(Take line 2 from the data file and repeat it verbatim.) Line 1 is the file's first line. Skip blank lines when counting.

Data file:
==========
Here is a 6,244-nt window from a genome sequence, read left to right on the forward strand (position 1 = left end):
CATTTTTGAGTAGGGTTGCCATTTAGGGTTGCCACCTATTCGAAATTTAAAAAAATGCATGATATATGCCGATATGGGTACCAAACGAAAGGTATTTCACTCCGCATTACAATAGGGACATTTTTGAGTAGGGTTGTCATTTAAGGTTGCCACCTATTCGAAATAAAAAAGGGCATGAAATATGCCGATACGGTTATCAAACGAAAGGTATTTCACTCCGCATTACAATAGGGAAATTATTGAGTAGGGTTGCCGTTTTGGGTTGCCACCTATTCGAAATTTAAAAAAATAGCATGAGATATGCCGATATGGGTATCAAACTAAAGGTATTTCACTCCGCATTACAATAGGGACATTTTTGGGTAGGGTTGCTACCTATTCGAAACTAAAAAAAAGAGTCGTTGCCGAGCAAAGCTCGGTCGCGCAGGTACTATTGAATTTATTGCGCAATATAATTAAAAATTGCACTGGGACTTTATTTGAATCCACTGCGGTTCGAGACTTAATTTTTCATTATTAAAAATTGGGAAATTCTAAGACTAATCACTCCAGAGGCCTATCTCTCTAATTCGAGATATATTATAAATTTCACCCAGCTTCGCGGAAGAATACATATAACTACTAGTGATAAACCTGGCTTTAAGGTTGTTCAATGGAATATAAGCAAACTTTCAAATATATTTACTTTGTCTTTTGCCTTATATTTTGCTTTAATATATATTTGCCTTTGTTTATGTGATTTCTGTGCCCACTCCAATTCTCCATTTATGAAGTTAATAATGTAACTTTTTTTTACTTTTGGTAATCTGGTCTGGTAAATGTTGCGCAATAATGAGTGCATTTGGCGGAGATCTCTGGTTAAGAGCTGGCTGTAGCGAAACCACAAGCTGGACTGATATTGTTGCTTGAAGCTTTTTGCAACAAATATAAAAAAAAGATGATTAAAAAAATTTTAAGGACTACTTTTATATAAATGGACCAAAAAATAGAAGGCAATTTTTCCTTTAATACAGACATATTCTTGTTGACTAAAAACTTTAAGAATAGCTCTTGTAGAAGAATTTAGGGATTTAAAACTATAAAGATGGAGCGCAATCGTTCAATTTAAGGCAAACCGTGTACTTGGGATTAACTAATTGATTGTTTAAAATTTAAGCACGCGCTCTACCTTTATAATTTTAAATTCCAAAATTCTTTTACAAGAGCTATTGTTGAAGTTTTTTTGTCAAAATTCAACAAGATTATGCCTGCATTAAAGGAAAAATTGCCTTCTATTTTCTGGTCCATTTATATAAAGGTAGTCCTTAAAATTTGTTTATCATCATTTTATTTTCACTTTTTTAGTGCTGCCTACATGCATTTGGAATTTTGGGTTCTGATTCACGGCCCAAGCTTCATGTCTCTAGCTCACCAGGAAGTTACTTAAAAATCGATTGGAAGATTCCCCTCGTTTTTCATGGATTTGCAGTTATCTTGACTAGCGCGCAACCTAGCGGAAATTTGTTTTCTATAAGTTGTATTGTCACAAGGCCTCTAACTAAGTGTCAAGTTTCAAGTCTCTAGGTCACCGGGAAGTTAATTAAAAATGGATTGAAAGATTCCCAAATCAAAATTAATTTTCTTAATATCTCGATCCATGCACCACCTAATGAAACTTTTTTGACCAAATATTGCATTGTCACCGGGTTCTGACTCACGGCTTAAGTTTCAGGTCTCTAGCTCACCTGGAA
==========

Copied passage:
CATTTTTGAGTAGGGTTGCCATTTAGGGTTGCCACCTATTCGAAATTTAAAAAAATGCATGATATATGCCGATATGGGTACCAAACGAAAGGTATTTCACTCCGCATTACAATAGGGACATTTTTGAGTAGGGTTGTCATTTAAGGTTGCCACCTATTCGAAATAAAAAAGGGCATGAAATATGCCGATACGGTTATCAAACGAAAGGTATTTCACTCCGCATTACAATAGGGAAATTATTGAGTAGGGTTGCCGTTTTGGGTTGCCACCTATTCGAAATTTAAAAAAATAGCATGAGATATGCCGATATGGGTATCAAACTAAAGGTATTTCACTCCGCATTACAATAGGGACATTTTTGGGTAGGGTTGCTACCTATTCGAAACTAAAAAAAAGAGTCGTTGCCGAGCAAAGCTCGGTCGCGCAGGTACTATTGAATTTATTGCGCAATATAATTAAAAATTGCACTGGGACTTTATTTGAATCCACTGCGGTTCGAGACTTAATTTTTCATTATTAAAAATTGGGAAATTCTAAGACTAATCACTCCAGAGGCCTATCTCTCTAATTCGAGATATATTATAAATTTCACCCAGCTTCGCGGAAGAATACATATAACTACTAGTGATAAACCTGGCTTTAAGGTTGTTCAATGGAATATAAGCAAACTTTCAAATATATTTACTTTGTCTTTTGCCTTATATTTTGCTTTAATATATATTTGCCTTTGTTTATGTGATTTCTGTGCCCACTCCAATTCTCCATTTATGAAGTTAATAATGTAACTTTTTTTTACTTTTGGTAATCTGGTCTGGTAAATGTTGCGCAATAATGAGTGCATTTGGCGGAGATCTCTGGTTAAGAGCTGGCTGTAGCGAAACCACAAGCTGGACTGATATTGTTGCTTGAAGCTTTTTGCAACAAATATAAAAAAAAGATGATTAAAAAAATTTTAAGGACTACTTTTATATAAATGGACCAAAAAATAGAAGGCAATTTTTCCTTTAATACAGACATATTCTTGTTGACTAAAAACTTTAAGAATAGCTCTTGTAGAAGAATTTAGGGATTTAAAACTATAAAGATGGAGCGCAATCGTTCAATTTAAGGCAAACCGTGTACTTGGGATTAACTAATTGATTGTTTAAAATTTAAGCACGCGCTCTACCTTTATAATTTTAAATTCCAAAATTCTTTTACAAGAGCTATTGTTGAAGTTTTTTTGTCAAAATTCAACAAGATTATGCCTGCATTAAAGGAAAAATTGCCTTCTATTTTCTGGTCCATTTATATAAAGGTAGTCCTTAAAATTTGTTTATCATCATTTTATTTTCACTTTTTTAGTGCTGCCTACATGCATTTGGAATTTTGGGTTCTGATTCACGGCCCAAGCTTCATGTCTCTAGCTCACCAGGAAGTTACTTAAAAATCGATTGGAAGATTCCCCTCGTTTTTCATGGATTTGCAGTTATCTTGACTAGCGCGCAACCTAGCGGAAATTTGTTTTCTATAAGTTGTATTGTCACAAGGCCTCTAACTAAGTGTCAAGTTTCAAGTCTCTAGGTCACCGGGAAGTTAATTAAAAATGGATTGAAAGATTCCCAAATCAAAATTAATTTTCTTAATATCTCGATCCATGCACCACCTAATGAAACTTTTTTGACCAAATATTGCATTGTCACCGGGTTCTGACTCACGGCTTAAGTTTCAGGTCTCTAGCTCACCTGGAA